Clouds gather, dark and low on the horizon. The daylight is fading. You’ve been driving through miles of cornfields and back country roads. Suddenly, something —a child?— darts across the cracked pavement and into the corn rows. Immediately, you pull over and step from the warmth of your car. A rush of cold air scrapes across your face; the rustle of cornstalks rising and dragging behind you in the wind.
Tentatively you call out, but there’s no answer. Were your eyes playing tricks on you after hours of travel? Why hadn’t you stopped for a break? Wait… What is that sound? You step from the grassy roadway margin, into the long, shadowy corn rows. There —there it is again— off in the distance. Is it a cry, or is it laughter? The voice of a child or an animal’s wail? Once more it rises from the stalks —pitching higher now— calling up from beyond the swaying tassels. And then… Silence. Your hair rises at the back of your neck. You pause, and —in a moment of instinct— rush breathlessly down the narrow pathway —heart pounding into your throat— racing against the twilight…
A quarter mile in, you hear a crack and you call out into the empty field – but there’s no answer. Turning toward the sound, you dash through the stalks to the left, then to the right. Racing down a wider path —breathless— you suddenly stop; eyes stinging from the rising dust. This must be a main corridor, but there’s no end in sight. There, blowing across the ground on the pathway ahead, you spot a piece of paper. As you unfold it —examining the wobbly dotted line— you wonder: is this a child’s drawing, an attempt at simplistic map? You clutch the torn paper —palms clammy-cold— and press forward. The map seems accurate, but then, there’s no indication of what lies ahead: a divide in the road…
One side seems smoother and a bit wider. Slowing down, you begin to stop and start; futile attempts to get your bearings. The sky is growing darker, and the path narrows again. All around you —above and to the sides, before you and behind— there is nothing but hollow stalks of corn. Then, straight ahead: an improbable staircase. Quickly, you scramble to the top…
As you near the highest point of the platform, your heart sinks. Taking in the monochromatic vista, you suddenly realize that your car, the road and the surrounding landscape have completely vanished. As far as the eye can see, there is nothing but an endless expanse of bleached stalks —knocking to and fro — rattling like bones in the wind. Is there no way out? Will you ever be found? Wait. There it is again. A low and plaintive cry. Something is moving out there. Something is calling for you. Is it… Malachai ?
Inspiration: The 1984 film, Children of the Corn, based on Stephen King’s short story by the same name
All photographs in this story were shot especially for The Gardener’s Eden by Tim Geiss at Poltergeiss.com. Images were made on location at Sauchuk Farm Maze in Plympton, Massachusetts. For maze and farm hours and directions, visit the farm website by clicking here.
The Story Behind The Story: Those Amazing Corn Mazes & The Farms They Help Support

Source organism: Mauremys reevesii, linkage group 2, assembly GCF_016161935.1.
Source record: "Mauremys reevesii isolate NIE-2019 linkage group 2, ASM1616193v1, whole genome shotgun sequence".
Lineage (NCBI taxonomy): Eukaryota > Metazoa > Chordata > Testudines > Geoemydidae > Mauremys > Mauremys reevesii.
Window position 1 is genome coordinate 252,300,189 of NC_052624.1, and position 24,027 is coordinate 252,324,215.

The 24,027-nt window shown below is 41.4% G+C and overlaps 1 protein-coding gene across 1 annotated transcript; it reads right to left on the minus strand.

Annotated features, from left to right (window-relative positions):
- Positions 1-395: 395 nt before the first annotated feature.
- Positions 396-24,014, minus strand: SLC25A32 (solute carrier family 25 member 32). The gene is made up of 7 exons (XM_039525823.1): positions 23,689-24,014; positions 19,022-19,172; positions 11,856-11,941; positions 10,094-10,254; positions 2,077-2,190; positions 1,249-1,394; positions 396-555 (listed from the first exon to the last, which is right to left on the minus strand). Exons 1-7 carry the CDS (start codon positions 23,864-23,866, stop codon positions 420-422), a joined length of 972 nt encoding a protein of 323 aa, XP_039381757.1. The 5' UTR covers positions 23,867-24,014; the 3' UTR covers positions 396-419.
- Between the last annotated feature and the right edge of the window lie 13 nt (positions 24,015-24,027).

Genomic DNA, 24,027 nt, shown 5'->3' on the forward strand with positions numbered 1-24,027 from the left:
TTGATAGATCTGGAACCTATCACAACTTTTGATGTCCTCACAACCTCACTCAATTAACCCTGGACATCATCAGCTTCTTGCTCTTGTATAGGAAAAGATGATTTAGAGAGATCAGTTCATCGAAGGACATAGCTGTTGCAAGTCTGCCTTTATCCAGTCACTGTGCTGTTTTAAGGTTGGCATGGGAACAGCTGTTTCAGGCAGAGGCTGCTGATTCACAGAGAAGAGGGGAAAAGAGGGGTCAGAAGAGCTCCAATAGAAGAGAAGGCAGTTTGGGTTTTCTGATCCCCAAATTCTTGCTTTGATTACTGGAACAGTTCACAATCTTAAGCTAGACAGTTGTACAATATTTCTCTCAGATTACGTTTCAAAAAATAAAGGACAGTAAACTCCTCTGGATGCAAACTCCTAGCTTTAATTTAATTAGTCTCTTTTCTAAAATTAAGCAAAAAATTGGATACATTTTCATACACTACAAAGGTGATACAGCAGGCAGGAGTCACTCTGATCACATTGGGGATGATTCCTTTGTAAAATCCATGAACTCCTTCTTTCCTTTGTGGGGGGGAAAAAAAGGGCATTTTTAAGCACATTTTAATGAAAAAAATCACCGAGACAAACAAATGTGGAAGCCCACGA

Gaines Farm, Haunted Corn Maze in Guilford, Vermont (Aerial Photography ⓒ Michaela at TGE)
Mazes (sometimes called corn maizes or, historically, labyrinths) are believed to have originated in Europe, where they have been a popular form of amusement for centuries. Although mazes and labyrinths may be constructed using various materials —from grass and clipped hedges to earth and stone— most modern mazes are created with corn. In mid to late May, corn —usually special varieties selected for stalk strength and height— is planted in rows and later (usually in June) cut or tilled into patterns; creating elaborate designs and pathways in fields. Many years ago, patterns for labyrinths were drawn out on paper and cut by hand with sythes. Today, most mazes are cut with tillers or other machinery when the corn is knee-high (some farms use herbicides). Some modern maze designers use computer graphs and GPS coordinates to create elaborate grid patterns. However, many mazes, such as the walking puzzles pictured here —created by the MAiZE company based in Utah— continue to be designed and cut by hand.
My closest maze is located at the Gaines Farm —the bicentennial dairy farm pictured in the aerial photograph above— in nearby Guilford, Vermont. The Gaines Farm corn maze combines a MAiZE Co. designed labyrinth with haunted hayrides and other Halloween attractions every fall. Corn mazes are fun for kids and families of all ages, and visiting one is a great way to help support your local farm. Autumn corn mazes have become an important and growing source of revenue for small farms and agricultural communities throughout the United States and Canada. Maize labyrinths also continue to be popular in Europe —particularly England— and are a growing trend in other parts of the world as well. To find and experience a corn maze near you, try searching the MAiZE Co. database online, or this puzzle listing on About.com. If your local maze is not listed on the About.com site, be sure to submit it so that others may enjoy the experience!
Sauchuk Farm’s “Walk Around the World” Corn Maze in Plympton, Massachusetts Photo: Sauchuk Farm Website
Photography in this story (exceptions as noted) ⓒ Tim Geiss at Poltergeiss.com
Article and other photographs (as noted) ⓒ 2010 Michaela at TGE
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